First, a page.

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Tempers are flaring in the current round of Bitcoin FUD, but a longer-term outlook shows that BTC is doing “business as usual.”
Bitcoin (BTC) dropped 17 percent after Tesla CEO Elon Musk attacked the company’s energy consumption — but it’s already recovered.
On Thursday, after falling to $45,600, BTC/USD is trading above $51,000, having recovered more than half of its lost ground.
Proof-of-work doesn’t care
The proof-of-work algorithm in Bitcoin rewards both miners and investors over time because their years of work strengthen the network.
The more Bitcoin exists, the less likely it is to be attacked or for its users to abandon the network in favour of another cryptocurrency.
This is exactly why, through rivalry, Bitcoin remains the cryptocurrency of preference — as many contend, no altcoin will “do Bitcoin” like Bitcoin.
However, when it comes to Musk, proof-of-work is essential for another purpose. Miners have no additional reason to leave the network or bail out only because one famous investor changes their mind on Bitcoin’s merits and the price falls.
This part of the “network effect” implies that Musk actually provides Bitcoin with positive rather than negative attention — as the price demonstrates, his comments and deeds do not affect what Bitcoin is or what it is capable of.
“Why is proof-of-work crucial for bitcoin? Because a valid hash (PoW) is how P2P nodes know that a block is valid, without needing a server or trusted third party,” PlanB, creator of the stock-to-flow family of Bitcoin price models, commented on the phenomenon.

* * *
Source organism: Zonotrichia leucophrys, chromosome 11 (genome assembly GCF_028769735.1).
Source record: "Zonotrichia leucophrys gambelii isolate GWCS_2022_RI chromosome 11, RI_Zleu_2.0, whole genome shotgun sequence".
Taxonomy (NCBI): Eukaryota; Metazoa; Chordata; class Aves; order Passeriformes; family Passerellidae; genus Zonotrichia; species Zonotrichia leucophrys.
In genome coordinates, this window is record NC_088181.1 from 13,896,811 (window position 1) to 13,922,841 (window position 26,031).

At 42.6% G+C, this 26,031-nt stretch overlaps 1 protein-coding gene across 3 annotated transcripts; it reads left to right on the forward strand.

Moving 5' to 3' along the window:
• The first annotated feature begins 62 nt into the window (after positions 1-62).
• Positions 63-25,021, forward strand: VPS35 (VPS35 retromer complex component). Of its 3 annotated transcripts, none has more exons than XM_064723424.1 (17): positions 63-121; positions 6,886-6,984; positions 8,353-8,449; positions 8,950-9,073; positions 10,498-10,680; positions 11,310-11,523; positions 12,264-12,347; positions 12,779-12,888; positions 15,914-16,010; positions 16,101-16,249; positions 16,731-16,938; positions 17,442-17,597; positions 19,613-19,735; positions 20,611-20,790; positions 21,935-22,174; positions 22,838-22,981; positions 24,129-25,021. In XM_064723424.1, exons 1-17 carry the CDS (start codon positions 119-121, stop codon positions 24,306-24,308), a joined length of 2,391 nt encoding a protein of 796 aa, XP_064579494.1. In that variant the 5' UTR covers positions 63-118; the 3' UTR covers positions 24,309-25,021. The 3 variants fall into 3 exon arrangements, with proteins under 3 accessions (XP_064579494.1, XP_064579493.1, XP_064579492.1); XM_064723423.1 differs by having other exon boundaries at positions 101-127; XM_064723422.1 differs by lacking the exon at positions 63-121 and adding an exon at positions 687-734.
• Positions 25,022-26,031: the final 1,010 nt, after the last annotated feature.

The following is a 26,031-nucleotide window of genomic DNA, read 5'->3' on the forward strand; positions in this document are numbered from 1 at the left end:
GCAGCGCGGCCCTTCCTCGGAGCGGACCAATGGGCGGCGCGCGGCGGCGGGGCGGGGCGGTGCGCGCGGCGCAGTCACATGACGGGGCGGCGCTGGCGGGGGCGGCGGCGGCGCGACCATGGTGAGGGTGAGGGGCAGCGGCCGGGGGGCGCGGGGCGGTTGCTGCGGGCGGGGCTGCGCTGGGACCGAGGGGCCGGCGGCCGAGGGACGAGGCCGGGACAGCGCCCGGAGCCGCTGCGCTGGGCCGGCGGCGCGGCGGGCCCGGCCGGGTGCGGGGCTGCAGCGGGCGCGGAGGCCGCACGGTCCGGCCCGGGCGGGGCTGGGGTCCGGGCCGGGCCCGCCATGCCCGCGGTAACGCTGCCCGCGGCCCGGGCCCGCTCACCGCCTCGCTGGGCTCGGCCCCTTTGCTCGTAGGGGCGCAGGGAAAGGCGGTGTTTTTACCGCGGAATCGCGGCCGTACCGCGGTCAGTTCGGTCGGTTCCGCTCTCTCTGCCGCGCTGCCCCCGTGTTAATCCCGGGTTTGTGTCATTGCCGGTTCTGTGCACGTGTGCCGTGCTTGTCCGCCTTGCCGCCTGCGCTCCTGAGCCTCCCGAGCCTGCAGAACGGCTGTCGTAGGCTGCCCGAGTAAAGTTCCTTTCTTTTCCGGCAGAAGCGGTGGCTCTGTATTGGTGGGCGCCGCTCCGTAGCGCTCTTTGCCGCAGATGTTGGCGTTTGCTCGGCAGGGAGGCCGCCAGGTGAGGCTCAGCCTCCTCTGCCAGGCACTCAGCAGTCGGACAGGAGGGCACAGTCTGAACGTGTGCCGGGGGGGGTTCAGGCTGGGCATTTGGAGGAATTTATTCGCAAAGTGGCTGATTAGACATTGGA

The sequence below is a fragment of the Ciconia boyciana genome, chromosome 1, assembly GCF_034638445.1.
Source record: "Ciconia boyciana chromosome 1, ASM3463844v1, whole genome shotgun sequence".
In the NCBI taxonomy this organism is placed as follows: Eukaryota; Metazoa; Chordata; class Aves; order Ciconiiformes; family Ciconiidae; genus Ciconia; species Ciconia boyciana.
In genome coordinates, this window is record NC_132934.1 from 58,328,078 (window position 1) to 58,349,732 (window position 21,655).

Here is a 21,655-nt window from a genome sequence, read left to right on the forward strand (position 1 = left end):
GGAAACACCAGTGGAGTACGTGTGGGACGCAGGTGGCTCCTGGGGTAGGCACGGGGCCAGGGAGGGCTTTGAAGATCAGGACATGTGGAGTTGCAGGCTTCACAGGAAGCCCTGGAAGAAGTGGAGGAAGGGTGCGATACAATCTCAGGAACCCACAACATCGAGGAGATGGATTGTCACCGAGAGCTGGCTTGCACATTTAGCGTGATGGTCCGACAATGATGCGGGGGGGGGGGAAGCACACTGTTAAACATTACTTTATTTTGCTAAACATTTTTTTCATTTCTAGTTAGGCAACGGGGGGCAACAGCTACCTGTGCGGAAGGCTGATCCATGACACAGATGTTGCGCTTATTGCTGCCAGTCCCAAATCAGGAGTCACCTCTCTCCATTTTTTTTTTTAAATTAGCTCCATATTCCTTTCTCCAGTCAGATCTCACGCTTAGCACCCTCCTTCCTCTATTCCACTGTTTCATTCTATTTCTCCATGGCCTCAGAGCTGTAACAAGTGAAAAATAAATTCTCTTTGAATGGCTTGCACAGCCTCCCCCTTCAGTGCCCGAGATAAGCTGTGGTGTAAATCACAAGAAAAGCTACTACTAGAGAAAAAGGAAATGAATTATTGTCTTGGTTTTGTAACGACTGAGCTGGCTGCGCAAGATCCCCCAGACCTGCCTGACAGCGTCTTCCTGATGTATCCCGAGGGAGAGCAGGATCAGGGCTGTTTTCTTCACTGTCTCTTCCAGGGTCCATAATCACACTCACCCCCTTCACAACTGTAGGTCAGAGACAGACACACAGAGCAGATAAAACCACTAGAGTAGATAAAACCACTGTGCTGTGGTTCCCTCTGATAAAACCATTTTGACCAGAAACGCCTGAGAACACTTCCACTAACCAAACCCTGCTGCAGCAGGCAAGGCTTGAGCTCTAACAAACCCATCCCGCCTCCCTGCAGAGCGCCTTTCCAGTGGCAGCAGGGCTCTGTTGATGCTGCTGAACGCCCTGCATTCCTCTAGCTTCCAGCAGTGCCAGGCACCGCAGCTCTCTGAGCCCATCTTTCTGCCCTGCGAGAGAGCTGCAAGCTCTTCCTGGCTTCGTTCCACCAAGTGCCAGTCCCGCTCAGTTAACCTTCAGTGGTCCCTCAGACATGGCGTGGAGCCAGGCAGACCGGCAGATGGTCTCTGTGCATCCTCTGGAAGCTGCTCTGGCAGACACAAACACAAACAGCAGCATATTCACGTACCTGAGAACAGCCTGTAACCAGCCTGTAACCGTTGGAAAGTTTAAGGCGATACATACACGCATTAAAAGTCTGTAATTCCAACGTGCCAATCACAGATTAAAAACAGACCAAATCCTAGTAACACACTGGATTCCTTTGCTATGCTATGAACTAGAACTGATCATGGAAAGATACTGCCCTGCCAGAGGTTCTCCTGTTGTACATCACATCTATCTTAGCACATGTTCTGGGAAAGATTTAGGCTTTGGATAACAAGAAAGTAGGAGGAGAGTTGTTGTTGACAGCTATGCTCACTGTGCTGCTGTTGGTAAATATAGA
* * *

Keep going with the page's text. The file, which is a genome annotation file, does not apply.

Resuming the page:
“Bitcoin is dead without PoW!”
Price trends don’t care
Despite its abrupt dive after Musk’s words, Bitcoin’s recent price action speaks more to its resilience to criticism than its susceptibility.
In the end, BTC/USD fell for just two hours before reversing and maintaining higher speeds. Not only that, but the drop is consistent with the market behaviour seen this year and does not break any longer-term price patterns.
The 21-week exponential moving average has been an especially critical amount that has defined the 2020–2021 bull run (EMA). This amount, according to analysts, will determine the market floor during dips — it even kept during the previous bull run high in 2017.
This time, Musk also struggled to overturn the pointer, and the short wick to $45,650 was extinguished when it collided with the 21 EMA on the way down.
Bitcoin energy “consumption” doesn’t care
It’s still a good idea to zoom out when dealing with Bitcoin.
Once the dust settles on Musk’s individual energy critique, the larger “debate” on how environmentally friendly Bitcoin is will continue in his wake. Most of the traditional accusations, on the other hand, have long been debunked as being short-sighted and devoid of proof.
Just last week, Michael Saylor, CEO of major Bitcoin hodler MicroStrategy, gave a public interview, in which he reinforced the lack of merit inherent in claims that Bitcoin is “bad” for the environment.
Responding to Musk, he called Tesla’s decision to stop accepting Bitcoin for payments “ironic.”
“Ironic because no incremental energy is used in a bitcoin transaction,” he wrote on Twitter.
“The energy is used to secure the crypto-asset network, and the net impact on fossil fuel consumption over time will be negative, all things considered.”
Extending one’s time frame is therefore critical to comprehending that Bitcoin is valuable. As Saifedean Ammous, author of the influential book The Bitcoin Standard, often notes, possessing a “low time preference” enables a BTC investor to realise that ignoring sound capital for factors such as the climate wastes more resources on unsound alternatives.
Ammous didn’t hold back this time.
“Unless you’ve also switched your rockets and battery manufacturing to ‘more sustainable energy’ you’re going to look like a clueless big hypocrite here,” he tweeted, alluding to Musk’s other company, SpaceX.
“The world needs sound money far more than it needs your rockets & government-subsidized electric cars.”